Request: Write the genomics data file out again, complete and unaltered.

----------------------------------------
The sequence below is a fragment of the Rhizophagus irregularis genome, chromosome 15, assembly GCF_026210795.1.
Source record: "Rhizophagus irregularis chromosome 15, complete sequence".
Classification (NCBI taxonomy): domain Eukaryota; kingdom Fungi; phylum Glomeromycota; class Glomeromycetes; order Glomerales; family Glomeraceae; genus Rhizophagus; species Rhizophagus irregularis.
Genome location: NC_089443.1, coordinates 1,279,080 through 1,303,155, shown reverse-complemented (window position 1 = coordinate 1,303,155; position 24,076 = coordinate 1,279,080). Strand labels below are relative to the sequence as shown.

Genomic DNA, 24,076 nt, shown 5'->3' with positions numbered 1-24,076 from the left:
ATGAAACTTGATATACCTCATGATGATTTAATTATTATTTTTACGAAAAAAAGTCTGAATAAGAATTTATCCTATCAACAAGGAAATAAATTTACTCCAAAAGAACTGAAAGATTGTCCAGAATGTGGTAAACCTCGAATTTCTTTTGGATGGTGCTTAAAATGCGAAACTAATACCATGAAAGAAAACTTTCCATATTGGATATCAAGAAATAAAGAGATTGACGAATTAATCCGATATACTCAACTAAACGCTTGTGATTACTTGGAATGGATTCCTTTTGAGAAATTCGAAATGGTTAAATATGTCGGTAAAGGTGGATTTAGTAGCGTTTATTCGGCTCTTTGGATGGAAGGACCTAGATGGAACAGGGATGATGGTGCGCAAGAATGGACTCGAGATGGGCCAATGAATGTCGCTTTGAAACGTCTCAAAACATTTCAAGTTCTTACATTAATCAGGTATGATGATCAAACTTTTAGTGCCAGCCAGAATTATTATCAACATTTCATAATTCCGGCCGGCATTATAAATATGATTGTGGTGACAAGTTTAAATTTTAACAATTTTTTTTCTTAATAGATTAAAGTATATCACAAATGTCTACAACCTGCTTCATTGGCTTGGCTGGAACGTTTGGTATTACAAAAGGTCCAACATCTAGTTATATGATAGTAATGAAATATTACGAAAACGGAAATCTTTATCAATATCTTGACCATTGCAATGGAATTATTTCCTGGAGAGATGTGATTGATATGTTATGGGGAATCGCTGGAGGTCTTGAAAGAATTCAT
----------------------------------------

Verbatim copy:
The sequence below is a fragment of the Rhizophagus irregularis genome, chromosome 15, assembly GCF_026210795.1.
Source record: "Rhizophagus irregularis chromosome 15, complete sequence".
Classification (NCBI taxonomy): domain Eukaryota; kingdom Fungi; phylum Glomeromycota; class Glomeromycetes; order Glomerales; family Glomeraceae; genus Rhizophagus; species Rhizophagus irregularis.
Genome location: NC_089443.1, coordinates 1,279,080 through 1,303,155, shown reverse-complemented (window position 1 = coordinate 1,303,155; position 24,076 = coordinate 1,279,080). Strand labels below are relative to the sequence as shown.

Genomic DNA, 24,076 nt, shown 5'->3' with positions numbered 1-24,076 from the left:
ATGAAACTTGATATACCTCATGATGATTTAATTATTATTTTTACGAAAAAAAGTCTGAATAAGAATTTATCCTATCAACAAGGAAATAAATTTACTCCAAAAGAACTGAAAGATTGTCCAGAATGTGGTAAACCTCGAATTTCTTTTGGATGGTGCTTAAAATGCGAAACTAATACCATGAAAGAAAACTTTCCATATTGGATATCAAGAAATAAAGAGATTGACGAATTAATCCGATATACTCAACTAAACGCTTGTGATTACTTGGAATGGATTCCTTTTGAGAAATTCGAAATGGTTAAATATGTCGGTAAAGGTGGATTTAGTAGCGTTTATTCGGCTCTTTGGATGGAAGGACCTAGATGGAACAGGGATGATGGTGCGCAAGAATGGACTCGAGATGGGCCAATGAATGTCGCTTTGAAACGTCTCAAAACATTTCAAGTTCTTACATTAATCAGGTATGATGATCAAACTTTTAGTGCCAGCCAGAATTATTATCAACATTTCATAATTCCGGCCGGCATTATAAATATGATTGTGGTGACAAGTTTAAATTTTAACAATTTTTTTTCTTAATAGATTAAAGTATATCACAAATGTCTACAACCTGCTTCATTGGCTTGGCTGGAACGTTTGGTATTACAAAAGGTCCAACATCTAGTTATATGATAGTAATGAAATATTACGAAAACGGAAATCTTTATCAATATCTTGACCATTGCAATGGAATTATTTCCTGGAGAGATGTGATTGATATGTTATGGGGAATCGCTGGAGGTCTTGAAAGAATTCAT